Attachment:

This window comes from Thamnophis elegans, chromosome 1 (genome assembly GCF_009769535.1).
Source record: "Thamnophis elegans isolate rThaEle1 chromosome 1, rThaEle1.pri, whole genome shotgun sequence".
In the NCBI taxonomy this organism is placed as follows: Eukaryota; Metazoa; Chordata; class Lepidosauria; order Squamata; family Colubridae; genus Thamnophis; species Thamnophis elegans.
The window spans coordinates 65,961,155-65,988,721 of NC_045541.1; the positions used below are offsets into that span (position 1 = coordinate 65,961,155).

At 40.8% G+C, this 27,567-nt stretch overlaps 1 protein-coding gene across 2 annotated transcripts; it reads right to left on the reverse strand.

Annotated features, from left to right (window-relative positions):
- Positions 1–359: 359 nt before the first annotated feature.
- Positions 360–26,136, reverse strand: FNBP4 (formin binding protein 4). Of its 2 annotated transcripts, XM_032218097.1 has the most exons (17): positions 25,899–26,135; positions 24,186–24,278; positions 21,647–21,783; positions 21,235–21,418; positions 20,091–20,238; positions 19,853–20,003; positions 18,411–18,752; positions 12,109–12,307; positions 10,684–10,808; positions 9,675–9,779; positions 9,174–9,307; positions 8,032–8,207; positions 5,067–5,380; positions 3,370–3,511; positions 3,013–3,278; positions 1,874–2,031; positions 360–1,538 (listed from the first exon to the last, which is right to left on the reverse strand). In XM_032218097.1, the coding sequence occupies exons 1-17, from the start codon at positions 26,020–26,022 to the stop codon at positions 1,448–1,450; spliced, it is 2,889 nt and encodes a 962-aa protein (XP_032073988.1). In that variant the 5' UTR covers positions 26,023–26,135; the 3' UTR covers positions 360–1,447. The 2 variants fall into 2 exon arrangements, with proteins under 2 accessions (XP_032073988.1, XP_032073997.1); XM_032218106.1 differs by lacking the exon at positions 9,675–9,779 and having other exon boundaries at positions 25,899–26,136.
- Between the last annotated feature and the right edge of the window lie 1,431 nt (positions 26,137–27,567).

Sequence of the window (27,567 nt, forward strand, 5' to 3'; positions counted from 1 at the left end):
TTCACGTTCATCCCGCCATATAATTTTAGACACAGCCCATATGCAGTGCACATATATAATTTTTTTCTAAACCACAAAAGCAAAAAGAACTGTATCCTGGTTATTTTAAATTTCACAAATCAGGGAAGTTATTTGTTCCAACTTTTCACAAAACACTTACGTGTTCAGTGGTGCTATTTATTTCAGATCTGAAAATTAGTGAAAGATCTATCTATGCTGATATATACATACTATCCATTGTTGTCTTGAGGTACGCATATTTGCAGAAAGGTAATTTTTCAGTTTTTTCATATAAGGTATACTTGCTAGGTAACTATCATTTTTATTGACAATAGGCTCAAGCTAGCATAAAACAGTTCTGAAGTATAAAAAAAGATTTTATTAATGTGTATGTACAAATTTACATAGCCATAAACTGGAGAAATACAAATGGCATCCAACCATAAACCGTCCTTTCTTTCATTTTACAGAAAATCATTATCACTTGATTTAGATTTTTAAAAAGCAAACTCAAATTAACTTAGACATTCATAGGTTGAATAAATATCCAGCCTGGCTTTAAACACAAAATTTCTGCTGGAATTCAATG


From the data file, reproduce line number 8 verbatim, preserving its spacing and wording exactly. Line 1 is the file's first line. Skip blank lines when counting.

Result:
- Positions 360–26,136, reverse strand: FNBP4 (formin binding protein 4). Of its 2 annotated transcripts, XM_032218097.1 has the most exons (17): positions 25,899–26,135; positions 24,186–24,278; positions 21,647–21,783; positions 21,235–21,418; positions 20,091–20,238; positions 19,853–20,003; positions 18,411–18,752; positions 12,109–12,307; positions 10,684–10,808; positions 9,675–9,779; positions 9,174–9,307; positions 8,032–8,207; positions 5,067–5,380; positions 3,370–3,511; positions 3,013–3,278; positions 1,874–2,031; positions 360–1,538 (listed from the first exon to the last, which is right to left on the reverse strand). In XM_032218097.1, the coding sequence occupies exons 1-17, from the start codon at positions 26,020–26,022 to the stop codon at positions 1,448–1,450; spliced, it is 2,889 nt and encodes a 962-aa protein (XP_032073988.1). In that variant the 5' UTR covers positions 26,023–26,135; the 3' UTR covers positions 360–1,447. The 2 variants fall into 2 exon arrangements, with proteins under 2 accessions (XP_032073988.1, XP_032073997.1); XM_032218106.1 differs by lacking the exon at positions 9,675–9,779 and having other exon boundaries at positions 25,899–26,136.